Posts
    8,873

    Re: What's the point of "Contact Speed" paper?

    My guess is that compromises are made in image quality when bumping a paper up to enlargement speed. Otherwise, where are the qualities of AZO (and now Lodima) found in an enlargement speed paper?

  3. #3
    Daniel Stone's Avatar
    Join Date
    Nov 2009
    Location
    Los Angeles area
    Posts
    2,150

    Re: What's the point of "Contact Speed" paper?

    Chloride emulsions are generally much slower than enlarging papers, since most folk who enlarge aren't interested in 1-2min print times, like us contact printers/alt process folk are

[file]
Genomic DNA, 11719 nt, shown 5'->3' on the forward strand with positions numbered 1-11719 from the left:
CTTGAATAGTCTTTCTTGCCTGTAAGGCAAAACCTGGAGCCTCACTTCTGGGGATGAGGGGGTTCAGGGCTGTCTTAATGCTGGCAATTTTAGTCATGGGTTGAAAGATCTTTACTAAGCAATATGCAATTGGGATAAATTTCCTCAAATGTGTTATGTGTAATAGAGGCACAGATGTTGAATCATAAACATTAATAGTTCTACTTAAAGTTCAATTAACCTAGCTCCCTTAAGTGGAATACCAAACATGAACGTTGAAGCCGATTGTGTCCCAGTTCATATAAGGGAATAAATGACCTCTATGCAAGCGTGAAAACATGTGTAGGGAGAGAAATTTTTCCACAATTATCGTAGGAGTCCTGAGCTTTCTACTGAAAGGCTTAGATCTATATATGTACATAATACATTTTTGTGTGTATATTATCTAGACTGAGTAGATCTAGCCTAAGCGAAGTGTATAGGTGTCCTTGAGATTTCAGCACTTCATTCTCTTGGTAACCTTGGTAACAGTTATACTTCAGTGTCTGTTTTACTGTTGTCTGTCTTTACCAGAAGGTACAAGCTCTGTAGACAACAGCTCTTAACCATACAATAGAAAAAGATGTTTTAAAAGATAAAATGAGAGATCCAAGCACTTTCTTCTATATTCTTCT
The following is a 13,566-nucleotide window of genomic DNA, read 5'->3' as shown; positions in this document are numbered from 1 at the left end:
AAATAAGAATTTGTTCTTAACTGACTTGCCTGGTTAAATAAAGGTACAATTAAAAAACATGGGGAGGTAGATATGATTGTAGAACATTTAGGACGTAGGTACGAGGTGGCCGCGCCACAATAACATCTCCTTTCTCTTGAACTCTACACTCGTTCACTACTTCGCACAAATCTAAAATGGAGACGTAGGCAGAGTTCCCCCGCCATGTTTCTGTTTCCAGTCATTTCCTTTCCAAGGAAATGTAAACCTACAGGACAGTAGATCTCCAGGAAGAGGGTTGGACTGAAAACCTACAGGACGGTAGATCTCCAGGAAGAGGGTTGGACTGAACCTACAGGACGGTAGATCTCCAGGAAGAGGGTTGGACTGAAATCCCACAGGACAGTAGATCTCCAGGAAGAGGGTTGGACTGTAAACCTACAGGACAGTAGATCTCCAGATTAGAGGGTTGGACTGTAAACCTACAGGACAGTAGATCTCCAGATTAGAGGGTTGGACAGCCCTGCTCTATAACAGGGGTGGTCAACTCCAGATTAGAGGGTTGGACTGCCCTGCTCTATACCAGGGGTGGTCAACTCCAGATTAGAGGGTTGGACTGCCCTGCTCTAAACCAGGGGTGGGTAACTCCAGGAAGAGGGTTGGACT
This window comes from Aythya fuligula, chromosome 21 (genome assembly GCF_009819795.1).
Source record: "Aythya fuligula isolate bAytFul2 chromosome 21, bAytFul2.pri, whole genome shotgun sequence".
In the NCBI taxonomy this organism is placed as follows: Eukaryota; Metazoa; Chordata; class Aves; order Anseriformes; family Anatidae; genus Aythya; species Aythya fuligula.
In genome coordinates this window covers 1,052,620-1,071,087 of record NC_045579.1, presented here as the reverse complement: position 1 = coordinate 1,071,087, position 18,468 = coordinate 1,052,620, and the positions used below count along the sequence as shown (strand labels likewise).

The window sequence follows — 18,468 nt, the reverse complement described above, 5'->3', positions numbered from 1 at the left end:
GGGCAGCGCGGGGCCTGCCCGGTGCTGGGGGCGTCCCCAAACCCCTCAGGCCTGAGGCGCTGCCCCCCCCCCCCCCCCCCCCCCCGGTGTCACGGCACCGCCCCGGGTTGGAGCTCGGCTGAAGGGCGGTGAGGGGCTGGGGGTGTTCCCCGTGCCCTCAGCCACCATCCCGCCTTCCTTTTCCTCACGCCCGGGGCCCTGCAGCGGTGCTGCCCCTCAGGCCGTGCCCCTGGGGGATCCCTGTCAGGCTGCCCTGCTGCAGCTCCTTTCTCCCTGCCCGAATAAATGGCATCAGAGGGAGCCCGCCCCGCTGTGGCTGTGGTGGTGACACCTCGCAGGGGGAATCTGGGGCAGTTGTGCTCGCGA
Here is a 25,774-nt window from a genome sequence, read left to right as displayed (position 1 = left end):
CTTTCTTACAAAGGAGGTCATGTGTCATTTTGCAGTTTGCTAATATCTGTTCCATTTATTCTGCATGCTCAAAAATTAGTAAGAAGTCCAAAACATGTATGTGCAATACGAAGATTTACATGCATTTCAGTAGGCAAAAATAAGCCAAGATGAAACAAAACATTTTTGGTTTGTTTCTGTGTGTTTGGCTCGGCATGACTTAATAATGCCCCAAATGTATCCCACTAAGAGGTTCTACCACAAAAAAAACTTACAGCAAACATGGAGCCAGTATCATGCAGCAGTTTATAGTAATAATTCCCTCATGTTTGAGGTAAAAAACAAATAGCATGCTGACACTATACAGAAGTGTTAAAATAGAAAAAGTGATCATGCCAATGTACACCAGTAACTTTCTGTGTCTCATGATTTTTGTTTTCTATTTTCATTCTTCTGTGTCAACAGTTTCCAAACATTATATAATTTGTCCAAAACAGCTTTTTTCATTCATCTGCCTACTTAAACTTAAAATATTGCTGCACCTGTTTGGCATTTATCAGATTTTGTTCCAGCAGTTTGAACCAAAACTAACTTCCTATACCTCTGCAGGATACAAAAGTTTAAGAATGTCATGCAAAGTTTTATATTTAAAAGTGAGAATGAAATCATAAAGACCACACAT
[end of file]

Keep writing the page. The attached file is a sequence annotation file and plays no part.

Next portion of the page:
The trick for US(contact printers) is to use a higher wattage bulb . I've found a 150W reflector bulb to work well.

    Dan

  4. #4

    Re: What's the point of "Contact Speed" paper?

    Quote Originally Posted by DanielStone View Post
    Chloride emulsions are generally much slower than enlarging papers, since most folk who enlarge aren't interested in 1-2min print times, like us contact printers/alt process folk are

    The trick for US(contact printers) is to use a higher wattage bulb . I've found a 150W reflector bulb to work well.

    Dan